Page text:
Eat this Word: Kuku Sabzi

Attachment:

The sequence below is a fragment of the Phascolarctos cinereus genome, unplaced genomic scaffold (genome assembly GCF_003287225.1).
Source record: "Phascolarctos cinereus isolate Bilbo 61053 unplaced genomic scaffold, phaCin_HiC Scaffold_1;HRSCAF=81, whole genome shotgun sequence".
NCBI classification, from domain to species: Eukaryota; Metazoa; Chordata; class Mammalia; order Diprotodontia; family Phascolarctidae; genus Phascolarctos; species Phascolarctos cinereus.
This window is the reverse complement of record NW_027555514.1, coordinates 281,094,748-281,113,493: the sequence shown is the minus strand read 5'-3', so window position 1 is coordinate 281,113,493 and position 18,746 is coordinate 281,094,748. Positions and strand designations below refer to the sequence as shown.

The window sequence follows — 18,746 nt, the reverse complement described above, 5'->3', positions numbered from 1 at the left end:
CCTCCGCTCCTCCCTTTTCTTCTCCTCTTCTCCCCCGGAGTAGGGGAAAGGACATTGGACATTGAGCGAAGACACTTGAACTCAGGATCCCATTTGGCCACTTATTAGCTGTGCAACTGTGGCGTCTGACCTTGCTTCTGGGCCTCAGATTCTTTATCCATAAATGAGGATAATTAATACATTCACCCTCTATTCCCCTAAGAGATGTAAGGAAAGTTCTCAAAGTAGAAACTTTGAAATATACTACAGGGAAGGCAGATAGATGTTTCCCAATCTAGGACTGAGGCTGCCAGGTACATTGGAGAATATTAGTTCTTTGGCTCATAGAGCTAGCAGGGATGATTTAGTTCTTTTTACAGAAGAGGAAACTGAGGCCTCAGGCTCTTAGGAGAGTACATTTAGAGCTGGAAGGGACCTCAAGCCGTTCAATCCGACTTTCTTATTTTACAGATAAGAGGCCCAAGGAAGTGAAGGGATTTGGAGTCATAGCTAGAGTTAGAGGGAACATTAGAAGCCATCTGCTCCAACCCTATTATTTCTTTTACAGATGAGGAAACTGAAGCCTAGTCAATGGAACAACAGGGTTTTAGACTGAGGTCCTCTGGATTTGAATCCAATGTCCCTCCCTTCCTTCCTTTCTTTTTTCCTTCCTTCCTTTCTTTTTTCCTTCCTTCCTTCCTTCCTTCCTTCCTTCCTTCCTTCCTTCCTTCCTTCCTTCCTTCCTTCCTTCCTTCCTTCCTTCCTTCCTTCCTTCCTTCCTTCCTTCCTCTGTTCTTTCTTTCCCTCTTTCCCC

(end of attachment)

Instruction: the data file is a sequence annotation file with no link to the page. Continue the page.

WHAT? Iranian frittata. The herbs used to make kuku sabzi symbolize rebirth and the eggs fertility, which is why this Persian omelette is traditionally eaten at Noruz, Persian New Year. The herbs (sabzi), in fact, are key to the celebration; they are one of seven traditional items-symbolizing seven guardian angels—that are part of every table setting for the New Year's feast. According to Margaret Shaida's Legendary Cuisine of Persia, kuku sabzi is the most famous and popular of the many varieties of kuku (omelette). It can be eaten hot or at room temperature. Iranians cook one side of the omelette in a frying pan, then cut it into wedges before flipping each slice to brown. When done, the outside of the kuku should be a crispy bronze, the interior tender and green from generous handfuls of cilantro, dill, mint, chives, and other herbs. Chopped barberries (a sour red

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